The Language of the Old-Okinawan Omoro Sōshi

Reference Grammar, with Textual Selections


The Omoro Sōshi (1531–1623) is an indispensable resource for historical linguistic comparison of Old Okinawan with other Ryukyuan languages and Old Japanese. Leon A Serafim and Rumiko Shinzato offer a reference grammar, including detailed phonological analyses, of the otherwise opaque and dense poetic/religious language of the Omoro Sōshi.

Meshing Western linguistic insight with existing literary/linguistic work in Ryukyuan studies, and incorporating their own research on Modern Okinawan, the authors offer a grammar and phonology of the Omoro language, with selected (excerpts of) songs grammatically analyzed, phonologically reconstructed, translated, and annotated.

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Leon A Serafim, Ph.D. (1984), Yale, was Associate Professor of Japanese at the University of Hawai‘i. He has published articles on Japonic (Ryukyuan and Japanese) (pre)history, and helped edit the Okinawan-English Wordbook and J/K 19. His current interests are, especially, grammaticalization and historical syntax.

Rumiko Shinzato, Ph.D. (1984), University of Hawai‘i, is Professor at Georgia Institute of Technology. She has published chapters/articles on aspect, evidentiality, subjectivity, grammaticalization and language maintenance. She and Leon A Serafim co-authored a book on Okinawan kakari musubi (Brill 2013).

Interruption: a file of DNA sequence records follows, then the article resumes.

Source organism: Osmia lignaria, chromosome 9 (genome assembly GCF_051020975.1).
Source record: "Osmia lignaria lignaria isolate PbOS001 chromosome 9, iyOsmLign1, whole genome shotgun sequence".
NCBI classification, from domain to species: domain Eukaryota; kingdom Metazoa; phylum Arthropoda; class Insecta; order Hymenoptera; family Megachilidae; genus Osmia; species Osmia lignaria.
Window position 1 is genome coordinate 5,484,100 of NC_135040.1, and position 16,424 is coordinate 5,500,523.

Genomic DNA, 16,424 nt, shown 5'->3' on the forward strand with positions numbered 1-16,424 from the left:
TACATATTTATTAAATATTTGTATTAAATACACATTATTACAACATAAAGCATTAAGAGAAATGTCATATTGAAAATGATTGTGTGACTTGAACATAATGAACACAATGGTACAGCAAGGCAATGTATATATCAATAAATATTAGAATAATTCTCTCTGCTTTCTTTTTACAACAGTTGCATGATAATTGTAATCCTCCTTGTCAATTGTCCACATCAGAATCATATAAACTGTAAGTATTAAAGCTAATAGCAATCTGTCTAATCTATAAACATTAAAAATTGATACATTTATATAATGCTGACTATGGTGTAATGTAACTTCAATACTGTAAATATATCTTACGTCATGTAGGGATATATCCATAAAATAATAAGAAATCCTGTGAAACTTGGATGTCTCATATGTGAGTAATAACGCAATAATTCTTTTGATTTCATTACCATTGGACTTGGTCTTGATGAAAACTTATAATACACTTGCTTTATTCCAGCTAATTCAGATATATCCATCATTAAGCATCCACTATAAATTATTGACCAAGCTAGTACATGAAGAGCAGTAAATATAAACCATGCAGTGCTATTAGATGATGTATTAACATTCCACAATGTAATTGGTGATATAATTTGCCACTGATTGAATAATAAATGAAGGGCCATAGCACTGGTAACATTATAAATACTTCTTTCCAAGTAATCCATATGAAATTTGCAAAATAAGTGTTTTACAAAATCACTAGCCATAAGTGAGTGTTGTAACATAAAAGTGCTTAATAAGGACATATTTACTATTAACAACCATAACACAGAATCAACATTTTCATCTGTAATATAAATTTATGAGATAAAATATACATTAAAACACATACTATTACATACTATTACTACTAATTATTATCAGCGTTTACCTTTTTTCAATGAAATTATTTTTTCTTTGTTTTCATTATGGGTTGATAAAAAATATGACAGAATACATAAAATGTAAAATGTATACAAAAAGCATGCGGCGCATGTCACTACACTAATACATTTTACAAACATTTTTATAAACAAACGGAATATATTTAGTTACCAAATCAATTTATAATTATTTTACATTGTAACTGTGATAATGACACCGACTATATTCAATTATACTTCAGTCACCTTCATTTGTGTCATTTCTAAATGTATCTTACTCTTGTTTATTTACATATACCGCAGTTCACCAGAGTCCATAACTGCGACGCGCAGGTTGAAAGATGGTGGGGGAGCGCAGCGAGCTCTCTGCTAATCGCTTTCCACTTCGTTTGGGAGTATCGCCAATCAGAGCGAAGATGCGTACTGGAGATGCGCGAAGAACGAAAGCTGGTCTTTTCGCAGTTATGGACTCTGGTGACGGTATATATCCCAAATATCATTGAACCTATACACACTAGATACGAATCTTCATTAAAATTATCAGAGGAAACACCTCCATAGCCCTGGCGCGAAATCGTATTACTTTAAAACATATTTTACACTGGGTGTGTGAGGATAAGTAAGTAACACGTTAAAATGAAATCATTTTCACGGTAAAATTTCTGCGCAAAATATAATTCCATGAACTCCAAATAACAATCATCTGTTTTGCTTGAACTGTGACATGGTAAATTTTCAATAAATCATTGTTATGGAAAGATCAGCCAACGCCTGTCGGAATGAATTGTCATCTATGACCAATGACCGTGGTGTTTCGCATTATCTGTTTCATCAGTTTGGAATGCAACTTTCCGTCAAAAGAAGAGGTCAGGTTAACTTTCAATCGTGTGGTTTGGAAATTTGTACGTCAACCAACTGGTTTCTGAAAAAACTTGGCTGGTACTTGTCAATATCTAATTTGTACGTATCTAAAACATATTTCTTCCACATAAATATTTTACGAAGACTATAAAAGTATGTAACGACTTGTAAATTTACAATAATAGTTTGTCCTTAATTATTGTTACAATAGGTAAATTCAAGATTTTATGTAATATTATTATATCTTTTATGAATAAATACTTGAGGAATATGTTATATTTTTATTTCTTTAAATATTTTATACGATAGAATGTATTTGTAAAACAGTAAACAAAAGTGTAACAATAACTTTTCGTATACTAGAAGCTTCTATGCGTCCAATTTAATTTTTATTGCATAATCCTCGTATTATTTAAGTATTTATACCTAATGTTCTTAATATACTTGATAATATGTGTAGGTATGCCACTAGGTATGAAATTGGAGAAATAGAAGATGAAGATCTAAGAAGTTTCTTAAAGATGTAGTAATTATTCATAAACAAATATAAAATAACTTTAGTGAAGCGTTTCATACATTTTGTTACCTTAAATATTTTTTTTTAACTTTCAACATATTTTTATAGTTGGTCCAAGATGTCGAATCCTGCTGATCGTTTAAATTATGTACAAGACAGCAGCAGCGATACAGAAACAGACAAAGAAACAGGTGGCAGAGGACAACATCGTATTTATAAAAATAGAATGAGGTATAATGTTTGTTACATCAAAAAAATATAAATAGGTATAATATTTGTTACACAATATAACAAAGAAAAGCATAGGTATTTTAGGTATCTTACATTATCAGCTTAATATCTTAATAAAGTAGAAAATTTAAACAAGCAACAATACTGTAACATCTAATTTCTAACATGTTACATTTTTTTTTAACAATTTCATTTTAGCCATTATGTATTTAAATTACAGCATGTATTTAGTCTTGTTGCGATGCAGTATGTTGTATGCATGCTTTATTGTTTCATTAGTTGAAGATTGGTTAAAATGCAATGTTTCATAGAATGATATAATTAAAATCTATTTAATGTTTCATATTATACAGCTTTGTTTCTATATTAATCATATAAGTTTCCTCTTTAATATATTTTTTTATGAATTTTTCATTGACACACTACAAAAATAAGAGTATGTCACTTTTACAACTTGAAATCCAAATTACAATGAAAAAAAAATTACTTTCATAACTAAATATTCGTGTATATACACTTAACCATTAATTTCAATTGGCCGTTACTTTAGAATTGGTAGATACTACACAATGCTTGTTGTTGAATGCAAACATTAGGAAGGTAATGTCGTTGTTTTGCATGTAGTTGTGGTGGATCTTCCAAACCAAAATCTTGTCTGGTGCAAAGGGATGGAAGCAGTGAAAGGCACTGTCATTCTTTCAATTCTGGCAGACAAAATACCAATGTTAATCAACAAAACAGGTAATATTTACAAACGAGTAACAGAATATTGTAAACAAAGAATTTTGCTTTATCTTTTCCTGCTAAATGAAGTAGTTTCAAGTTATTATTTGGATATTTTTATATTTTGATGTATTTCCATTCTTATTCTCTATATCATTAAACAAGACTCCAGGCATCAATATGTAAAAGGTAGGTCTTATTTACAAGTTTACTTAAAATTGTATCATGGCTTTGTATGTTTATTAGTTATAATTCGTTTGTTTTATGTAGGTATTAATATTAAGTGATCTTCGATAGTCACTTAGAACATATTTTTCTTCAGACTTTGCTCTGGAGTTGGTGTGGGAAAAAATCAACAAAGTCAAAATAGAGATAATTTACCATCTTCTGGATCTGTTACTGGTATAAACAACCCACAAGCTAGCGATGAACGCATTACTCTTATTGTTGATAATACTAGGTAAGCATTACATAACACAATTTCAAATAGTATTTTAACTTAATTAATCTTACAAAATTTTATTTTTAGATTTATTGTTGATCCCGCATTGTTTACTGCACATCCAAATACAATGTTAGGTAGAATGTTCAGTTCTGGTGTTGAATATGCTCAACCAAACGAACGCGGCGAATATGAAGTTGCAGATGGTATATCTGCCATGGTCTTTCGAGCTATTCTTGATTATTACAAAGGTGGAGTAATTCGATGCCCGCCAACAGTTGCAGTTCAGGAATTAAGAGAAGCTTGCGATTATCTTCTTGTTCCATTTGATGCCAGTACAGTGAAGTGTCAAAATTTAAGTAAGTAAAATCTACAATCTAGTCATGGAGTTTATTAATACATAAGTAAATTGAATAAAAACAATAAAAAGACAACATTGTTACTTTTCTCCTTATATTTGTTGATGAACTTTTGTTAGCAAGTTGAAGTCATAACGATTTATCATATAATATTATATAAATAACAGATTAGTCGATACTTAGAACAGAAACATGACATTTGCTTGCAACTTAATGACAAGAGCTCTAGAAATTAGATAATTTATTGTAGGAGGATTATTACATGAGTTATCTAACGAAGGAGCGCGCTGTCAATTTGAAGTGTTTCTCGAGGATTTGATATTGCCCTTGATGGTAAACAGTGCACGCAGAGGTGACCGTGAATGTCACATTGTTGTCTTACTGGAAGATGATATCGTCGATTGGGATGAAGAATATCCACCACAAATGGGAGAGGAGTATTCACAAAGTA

List of Figures and Tables
Abbreviations and Conventions

1 Introduction
 1  What is the Omoro Sōshi?
 2  Types of omoro
 3  Versions
 4  Song Structure
 5  Overview of the Omoro Language

2 Spelling System and Phonology
 1  Introduction
 2  Reconstruction Methodology
 3  Suprasegmentals
 4  Consonants
 5  Processes
 6  Meter in Omoros
 7  The Question of External Evidence and Its Relation to That Presented Here
 8  Coda

3 Lexicon
 1  PJ Origin
 2  Loans from MJ
 3  Loans from Sino-Japanese
 4  Loans from Korean
 5  Origins Unknown
 6  Mishōgo (MO, Meanings Obscure)

4 Nominals
 1  Nouns
 2  Pronouns
 3  Numerals
 4  Nominal Prefixes
 5  Nominal Suffixes

5 Adjectives
 1  What is an Adjective?
 2  Evolution of Adjectives
 3  Functional Differences between/among Types
 4  Functions as Modifiers, Predicates, or Noun Formatives

6 Verbs
 1  Conjugation Types
 2  History of Conjugational Merger: ra-gyō yodan-ka
 3  Functional Split (mz)
 4  Development of the Gerund

7 Auxiliaries
 1  Passive/Exalting/Spontaneous -ari(·r)- ~ -uyi(·r)-
 2  Causative/Exalting -as-
 3  Negative -azɨ ~ -aɴ ~ -an-
 4  Negative -adana
 5  The Optative/Counterfactual Auxiliary -(a)masyi
 6  Inference/Intention: -aɴ, -a, and -ami
 7  Negative Inferential/Intentional -umazyi
 8  Past -syi
 9  Perfect -t˚ar-, -c˚yar-, -dar-, -ʣyar-
 10  Emphatic Locative: -ʔac˚ɨr-u
 11  Progressive: -ur-
 12  Progressive/Perfective -yaaryi
 13  Copula: -yar-, -nar-
 14  The Exalting Auxiliary Verb -(u)wa·r/s-
 15  Humilific Auxiliary -abir-
 16  Humilific Auxiliary tʰat°imac°ɨr-

Students of Japanese/Ryukyuan languages, linguistics, and literature, or interested in studying the Omoro Sōshi and Old Okinawan from the standpoint of history, religion, or culture; research libraries catering to them.